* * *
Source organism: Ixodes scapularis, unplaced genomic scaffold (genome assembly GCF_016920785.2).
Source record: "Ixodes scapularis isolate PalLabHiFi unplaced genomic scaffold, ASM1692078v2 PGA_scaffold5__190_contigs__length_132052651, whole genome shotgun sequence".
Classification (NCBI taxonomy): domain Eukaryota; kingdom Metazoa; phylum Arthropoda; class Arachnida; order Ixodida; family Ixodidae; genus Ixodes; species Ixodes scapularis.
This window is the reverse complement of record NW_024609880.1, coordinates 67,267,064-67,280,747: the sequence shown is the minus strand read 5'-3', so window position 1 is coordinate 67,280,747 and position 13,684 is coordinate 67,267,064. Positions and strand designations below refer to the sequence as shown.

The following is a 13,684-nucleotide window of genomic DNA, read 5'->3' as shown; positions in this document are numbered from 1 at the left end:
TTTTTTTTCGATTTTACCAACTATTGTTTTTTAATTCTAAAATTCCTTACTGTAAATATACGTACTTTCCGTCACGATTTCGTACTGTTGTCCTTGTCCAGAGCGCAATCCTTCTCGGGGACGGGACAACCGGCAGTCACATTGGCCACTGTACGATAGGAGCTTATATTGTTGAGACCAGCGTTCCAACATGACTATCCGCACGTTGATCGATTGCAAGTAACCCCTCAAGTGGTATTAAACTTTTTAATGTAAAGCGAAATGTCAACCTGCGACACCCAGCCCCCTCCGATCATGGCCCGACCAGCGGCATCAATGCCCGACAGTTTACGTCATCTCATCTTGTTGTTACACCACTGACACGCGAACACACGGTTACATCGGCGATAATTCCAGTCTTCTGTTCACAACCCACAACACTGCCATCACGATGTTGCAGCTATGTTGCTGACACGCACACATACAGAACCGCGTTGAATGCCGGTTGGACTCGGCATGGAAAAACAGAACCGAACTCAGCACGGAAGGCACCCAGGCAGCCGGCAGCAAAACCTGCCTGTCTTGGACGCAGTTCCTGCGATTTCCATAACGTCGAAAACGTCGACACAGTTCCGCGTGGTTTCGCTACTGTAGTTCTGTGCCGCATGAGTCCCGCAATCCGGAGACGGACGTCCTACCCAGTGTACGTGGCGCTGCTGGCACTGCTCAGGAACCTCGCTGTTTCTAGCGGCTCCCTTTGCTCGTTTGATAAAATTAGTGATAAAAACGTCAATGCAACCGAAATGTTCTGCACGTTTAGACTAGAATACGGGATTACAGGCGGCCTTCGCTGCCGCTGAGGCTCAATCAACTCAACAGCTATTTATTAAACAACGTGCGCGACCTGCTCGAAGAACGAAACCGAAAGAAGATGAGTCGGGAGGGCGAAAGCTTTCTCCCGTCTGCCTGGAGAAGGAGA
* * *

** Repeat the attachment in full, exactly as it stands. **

Source organism: Ixodes scapularis, unplaced genomic scaffold (genome assembly GCF_016920785.2).
Source record: "Ixodes scapularis isolate PalLabHiFi unplaced genomic scaffold, ASM1692078v2 PGA_scaffold5__190_contigs__length_132052651, whole genome shotgun sequence".
Classification (NCBI taxonomy): domain Eukaryota; kingdom Metazoa; phylum Arthropoda; class Arachnida; order Ixodida; family Ixodidae; genus Ixodes; species Ixodes scapularis.
This window is the reverse complement of record NW_024609880.1, coordinates 67,267,064-67,280,747: the sequence shown is the minus strand read 5'-3', so window position 1 is coordinate 67,280,747 and position 13,684 is coordinate 67,267,064. Positions and strand designations below refer to the sequence as shown.

The following is a 13,684-nucleotide window of genomic DNA, read 5'->3' as shown; positions in this document are numbered from 1 at the left end:
TTTTTTTTCGATTTTACCAACTATTGTTTTTTAATTCTAAAATTCCTTACTGTAAATATACGTACTTTCCGTCACGATTTCGTACTGTTGTCCTTGTCCAGAGCGCAATCCTTCTCGGGGACGGGACAACCGGCAGTCACATTGGCCACTGTACGATAGGAGCTTATATTGTTGAGACCAGCGTTCCAACATGACTATCCGCACGTTGATCGATTGCAAGTAACCCCTCAAGTGGTATTAAACTTTTTAATGTAAAGCGAAATGTCAACCTGCGACACCCAGCCCCCTCCGATCATGGCCCGACCAGCGGCATCAATGCCCGACAGTTTACGTCATCTCATCTTGTTGTTACACCACTGACACGCGAACACACGGTTACATCGGCGATAATTCCAGTCTTCTGTTCACAACCCACAACACTGCCATCACGATGTTGCAGCTATGTTGCTGACACGCACACATACAGAACCGCGTTGAATGCCGGTTGGACTCGGCATGGAAAAACAGAACCGAACTCAGCACGGAAGGCACCCAGGCAGCCGGCAGCAAAACCTGCCTGTCTTGGACGCAGTTCCTGCGATTTCCATAACGTCGAAAACGTCGACACAGTTCCGCGTGGTTTCGCTACTGTAGTTCTGTGCCGCATGAGTCCCGCAATCCGGAGACGGACGTCCTACCCAGTGTACGTGGCGCTGCTGGCACTGCTCAGGAACCTCGCTGTTTCTAGCGGCTCCCTTTGCTCGTTTGATAAAATTAGTGATAAAAACGTCAATGCAACCGAAATGTTCTGCACGTTTAGACTAGAATACGGGATTACAGGCGGCCTTCGCTGCCGCTGAGGCTCAATCAACTCAACAGCTATTTATTAAACAACGTGCGCGACCTGCTCGAAGAACGAAACCGAAAGAAGATGAGTCGGGAGGGCGAAAGCTTTCTCCCGTCTGCCTGGAGAAGGAGA